Zoysia in Kingston, Jamaica, street
Zoysiagrasses are naturally distributed (Ohwi, 1965) and grown extensively as a turf (Maki, 1976) in temperate east Asia, and two species extend throughout Malesia (Goudswaard, 1980). Unlike other warm-season grasses, zoysiagrasses flower in response to short days (Youngner, 1961). Because of their high density and rhizomatous growth habit, zoysiagrasses tend to crowd out other plants.
Zoysia was probably involved in the first recorded reference to turf, in the "Man-yo-shu", a collection of poems from 759 A.D. (Maki, 1976). Subsequent references to sodding occurred in the "Saku-tei-ki", a gardening book published in Japan in 1156. According to Maki (1976) the lawn garden was connected with the tea ceremony, and commercial sod farming began in 1701. Zoysia japonica Steud. and other species grow wild in native grasslands in Japan. A finer species, Z. matrella (L.) Merr., was introduced to Japan from China in 1713. In the late 1920's "Koraishiba" (Zoysia sp.) was used on the course at the Kobe Golf Club in Japan (Kakuda, 1987). By 1970 there were 26 cultivars of Zoysia reported in Japan (Kitamura, 1970, cited by Maki, 1976).
Zoysiagrass was introduced to the United States before 1895 (Hanson et al., 1974). In 1902 David Fairchild (1938) observed "Birodoshiba" (Z. pungens Willd. = Z. matrella) growing as a velvet-like turf in gardens around Tokyo. He introduced P.I. 9299, which may have been the first recorded zoysiagrass in the U. S. In 1912 Piper observed attractive lawns of zoysiagrass in the Philippines (Piper, 1915). The value of zoysia in the United States was immediately obvious when it was introduced. By 1916 it was stated that zoysiagrass "seems to be succeeding in Florida as a lawn grass" and "is worthy of trial in sand-hill districts or on saline lands near the coast" (Fairchild, 1920). Zoysia has been used principally in the warm and cool season transitional belt from New England to Missouri and further south.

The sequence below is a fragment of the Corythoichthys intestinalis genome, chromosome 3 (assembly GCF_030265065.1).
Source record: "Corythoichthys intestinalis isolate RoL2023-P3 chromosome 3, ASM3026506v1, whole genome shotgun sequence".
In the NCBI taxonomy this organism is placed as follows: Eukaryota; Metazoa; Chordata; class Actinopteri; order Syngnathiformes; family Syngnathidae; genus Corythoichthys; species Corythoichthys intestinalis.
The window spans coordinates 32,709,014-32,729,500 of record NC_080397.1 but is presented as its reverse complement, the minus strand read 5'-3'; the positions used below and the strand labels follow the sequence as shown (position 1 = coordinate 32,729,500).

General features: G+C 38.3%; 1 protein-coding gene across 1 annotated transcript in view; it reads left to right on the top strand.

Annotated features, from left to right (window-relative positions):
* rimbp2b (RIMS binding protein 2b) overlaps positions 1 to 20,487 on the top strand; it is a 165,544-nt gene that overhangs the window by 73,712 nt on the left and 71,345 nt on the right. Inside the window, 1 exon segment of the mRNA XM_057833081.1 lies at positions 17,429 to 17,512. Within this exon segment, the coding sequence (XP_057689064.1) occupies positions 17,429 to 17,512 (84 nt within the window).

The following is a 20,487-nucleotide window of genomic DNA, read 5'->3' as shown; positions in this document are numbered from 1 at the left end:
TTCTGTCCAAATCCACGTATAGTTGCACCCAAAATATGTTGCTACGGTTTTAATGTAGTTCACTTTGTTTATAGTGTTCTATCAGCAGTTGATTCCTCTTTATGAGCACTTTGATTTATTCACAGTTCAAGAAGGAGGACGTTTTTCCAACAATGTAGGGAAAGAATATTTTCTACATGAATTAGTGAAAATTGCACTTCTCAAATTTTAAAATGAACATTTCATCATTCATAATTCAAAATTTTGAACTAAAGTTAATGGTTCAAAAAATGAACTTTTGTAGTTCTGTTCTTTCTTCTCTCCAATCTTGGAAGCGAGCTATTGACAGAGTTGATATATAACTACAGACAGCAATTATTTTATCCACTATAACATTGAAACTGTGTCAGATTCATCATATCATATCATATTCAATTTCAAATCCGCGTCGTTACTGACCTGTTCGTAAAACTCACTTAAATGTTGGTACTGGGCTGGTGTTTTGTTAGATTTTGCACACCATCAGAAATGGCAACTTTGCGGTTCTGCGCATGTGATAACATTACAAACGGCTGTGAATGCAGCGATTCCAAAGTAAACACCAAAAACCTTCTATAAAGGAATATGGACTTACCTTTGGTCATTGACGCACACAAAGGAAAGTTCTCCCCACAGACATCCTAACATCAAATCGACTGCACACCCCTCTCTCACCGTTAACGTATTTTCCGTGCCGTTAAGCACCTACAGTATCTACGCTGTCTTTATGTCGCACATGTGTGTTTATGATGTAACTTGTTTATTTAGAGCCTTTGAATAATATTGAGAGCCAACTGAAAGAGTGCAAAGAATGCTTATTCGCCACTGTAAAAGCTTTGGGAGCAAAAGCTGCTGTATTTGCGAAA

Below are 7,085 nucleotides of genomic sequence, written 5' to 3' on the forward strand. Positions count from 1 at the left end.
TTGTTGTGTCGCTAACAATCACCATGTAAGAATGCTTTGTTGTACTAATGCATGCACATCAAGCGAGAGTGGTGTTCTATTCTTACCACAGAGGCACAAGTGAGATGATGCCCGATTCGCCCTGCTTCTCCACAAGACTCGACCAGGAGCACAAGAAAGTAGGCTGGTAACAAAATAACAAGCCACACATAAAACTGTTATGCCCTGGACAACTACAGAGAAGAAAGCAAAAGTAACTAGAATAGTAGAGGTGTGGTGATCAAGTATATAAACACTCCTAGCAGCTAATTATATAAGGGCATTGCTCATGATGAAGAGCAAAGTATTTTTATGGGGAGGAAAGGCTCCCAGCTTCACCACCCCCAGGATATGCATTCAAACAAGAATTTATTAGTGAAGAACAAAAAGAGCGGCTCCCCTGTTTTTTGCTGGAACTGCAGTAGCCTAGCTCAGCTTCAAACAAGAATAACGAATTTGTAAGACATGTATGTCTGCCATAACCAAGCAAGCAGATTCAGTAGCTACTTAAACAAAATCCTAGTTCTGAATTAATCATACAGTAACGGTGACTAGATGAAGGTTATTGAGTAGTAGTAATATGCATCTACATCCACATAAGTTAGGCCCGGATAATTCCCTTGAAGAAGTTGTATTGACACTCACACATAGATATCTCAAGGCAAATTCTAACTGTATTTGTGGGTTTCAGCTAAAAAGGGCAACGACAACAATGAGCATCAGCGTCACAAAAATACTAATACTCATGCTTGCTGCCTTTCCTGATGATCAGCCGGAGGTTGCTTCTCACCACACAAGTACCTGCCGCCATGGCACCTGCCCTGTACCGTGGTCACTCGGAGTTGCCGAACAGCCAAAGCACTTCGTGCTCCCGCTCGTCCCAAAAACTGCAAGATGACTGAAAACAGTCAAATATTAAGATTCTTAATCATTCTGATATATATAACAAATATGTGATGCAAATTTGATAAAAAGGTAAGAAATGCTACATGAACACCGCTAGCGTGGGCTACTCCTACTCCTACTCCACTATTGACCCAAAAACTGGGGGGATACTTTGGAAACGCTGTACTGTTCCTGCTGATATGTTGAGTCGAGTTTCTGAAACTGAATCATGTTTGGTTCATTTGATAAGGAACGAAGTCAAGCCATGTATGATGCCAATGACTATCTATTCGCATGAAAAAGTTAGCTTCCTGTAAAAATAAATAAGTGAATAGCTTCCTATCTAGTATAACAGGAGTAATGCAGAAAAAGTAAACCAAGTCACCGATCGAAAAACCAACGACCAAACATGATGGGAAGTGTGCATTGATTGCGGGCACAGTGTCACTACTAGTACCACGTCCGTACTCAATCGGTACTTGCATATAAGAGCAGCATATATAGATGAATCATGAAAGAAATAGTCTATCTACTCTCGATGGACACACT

Clonal selections from the United States have included Zoysia japonica Steud. 'Meyer' (1951, U. S. Dept. of Agric. and U. S. Golf Assoc.), which is adapted to the north Atlantic coast of the United States, and Z. japonica X Z. matrella var. pacifica Goudswaard (= Z. tenuifolia Thiele = Z. tenuifolia Willd. ex Trin.) cultivar 'Emerald' (Forbes, 1962). Because of the extensive cross-compatibility of zoysia species (Forbes, 1952), they may be considered as one species (Forbes, personal communication). Z. matrella is grown in south Asia (Greenfield, 1974) but establishes slowly in Kenya (Bogdan, 1970). In addition to its slow establishment, major problems with zoysiagrasses include excessive thatch development (Dunn et al., 1981), and nematodes (Busey et al., 1982; Grisham et al., 1974).
There has been renewed interest in the use of zoysia in low-maintenance areas, for example, roadsides, where it might be intermixed with other species, e.g., tall fescue (Festuca arundinacea Schreb.). Strains of Z. japonica or possibly Z. micrantha from Korea have shown promise for establishment from seed.
Scientific Papers on Zoysiagrass
Busey, P. 1989. Progress and benefits to humanity from breeding warm-season grasses for turf. p. 49-70 in: D. A. Sleper, K. H. Asay, and J. F. Pedersen (eds.). Contributions from breeding forage and turf grasses. CSSA Spec. Publ. 15, Crop Science Society of America, Madison, Wisconsin, USA.
Busey, P. and B. J. Myers. 1979. Growth rates of turfgrasses propagated vegetatively. Agron. J. 71:817-821.
Busey, P. and R. W. White. 1993. South Florida: A center of origin for turfgrass production. Int. Turfgrass Soc. J. 7:863-869.
Busey, P. 2003. Cultural management of weeds in turfgrass: A review. Crop Science 43:1899-1911.
Busey, P., J. A. Reinert, and R. A. Atilano. 1982. Genetic and environmental determinants of zoysiagrass adaptation in a subtropical region. J. Am. Soc. Hort. Sci. 107:79-82.